(Excerpts from this Q&A were originally published in Law.com)
Oscar Shine, 37, Selendy & Gay, New York.
Practice area: Litigation.
Law school and year of graduation: Duke University School of Law, Class of 2013.
How long have you been at the firm? I joined Selendy & Gay just after the firm opened, in March 2018. I was one of the first associates to be hired. I interviewed in partners’ living rooms because the firm didn’t have an office at that point. After I joined, the office was an active construction zone, with plastic sheeting on the walls and wires hanging out of the ceiling, so I could—quite literally—see the place being built around me while I worked. It’s rare to get that startup feeling in the legal industry, and I remember that time fondly, even though a lot of my conference calls were interrupted by the sound of power tools.
What year did you make partner at your current firm? January 2021.
As part of the firm’s first class from associate to partner what do you think was the deciding point for the firm in making you partner? I’m sure it was not any particular case or assignment. Joining a partnership is like joining a family—people need to be comfortable with the idea that you will occupy a position of trust in their lives for a long time. I don’t believe decisions like that get made based on specific engagements, but rather based on the impression people form over many years of working together. My strategy, as an associate, was to think of the partners in my firm as clients, and my job was to make them successful at their jobs.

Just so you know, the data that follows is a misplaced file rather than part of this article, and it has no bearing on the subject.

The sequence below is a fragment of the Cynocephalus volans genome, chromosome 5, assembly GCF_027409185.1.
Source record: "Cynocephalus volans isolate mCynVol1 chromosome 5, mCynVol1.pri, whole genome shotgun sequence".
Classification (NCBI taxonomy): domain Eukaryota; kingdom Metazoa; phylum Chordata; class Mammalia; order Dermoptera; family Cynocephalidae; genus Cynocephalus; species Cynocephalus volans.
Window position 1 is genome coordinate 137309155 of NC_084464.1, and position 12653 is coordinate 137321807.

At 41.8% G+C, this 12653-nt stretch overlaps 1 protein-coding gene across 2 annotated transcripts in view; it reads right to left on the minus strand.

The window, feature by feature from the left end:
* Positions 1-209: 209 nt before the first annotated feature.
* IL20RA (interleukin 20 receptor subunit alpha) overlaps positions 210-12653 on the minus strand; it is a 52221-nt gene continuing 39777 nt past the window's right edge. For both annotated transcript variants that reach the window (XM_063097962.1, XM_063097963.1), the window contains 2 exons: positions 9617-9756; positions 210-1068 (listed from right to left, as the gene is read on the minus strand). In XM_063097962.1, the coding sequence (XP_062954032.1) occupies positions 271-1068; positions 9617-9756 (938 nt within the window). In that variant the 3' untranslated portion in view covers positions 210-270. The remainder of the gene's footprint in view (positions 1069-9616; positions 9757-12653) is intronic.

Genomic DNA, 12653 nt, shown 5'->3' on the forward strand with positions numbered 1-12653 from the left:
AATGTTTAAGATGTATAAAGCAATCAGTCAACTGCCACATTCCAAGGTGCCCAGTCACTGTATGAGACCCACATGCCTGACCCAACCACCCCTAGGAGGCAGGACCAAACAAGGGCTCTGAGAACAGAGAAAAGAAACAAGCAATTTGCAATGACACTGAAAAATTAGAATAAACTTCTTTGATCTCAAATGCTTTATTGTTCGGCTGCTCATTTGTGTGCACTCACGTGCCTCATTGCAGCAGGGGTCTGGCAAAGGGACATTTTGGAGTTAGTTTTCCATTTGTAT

Describe how you feel about your career now that you’ve made partner. I’m having fun. As a partner, I have greater exposure to the business side of the firm, which calls for a different set of skills. As an associate, I did not fully appreciate how the legal work of the firm was made possible by our very skilled professional staff. It’s fascinating to see how all the pieces come together to make a functioning organization, and I have enjoyed learning about, for example, our finance, marketing, and recruiting teams. Law is an amazing profession, in the sense that it never really gets easier—just as you start to get good at one thing, it unlocks another level of challenges. You really can’t be bored.
Who had the greatest influence in your career that helped propel you to partner? After law school, I was very fortunate to clerk for the Hon. Gerald B. Tjoflat of the United States Court of Appeals for the Eleventh Circuit. Judge Tjoflat is an accomplished jurist, but his clerks know he is also incredibly generous with his time in mentoring young lawyers. He emphasized that, once you are out of school, you have to define success for yourself—there’s no more grading curve, you are on your own. I will always be grateful to him for his advice, encouragement, and example.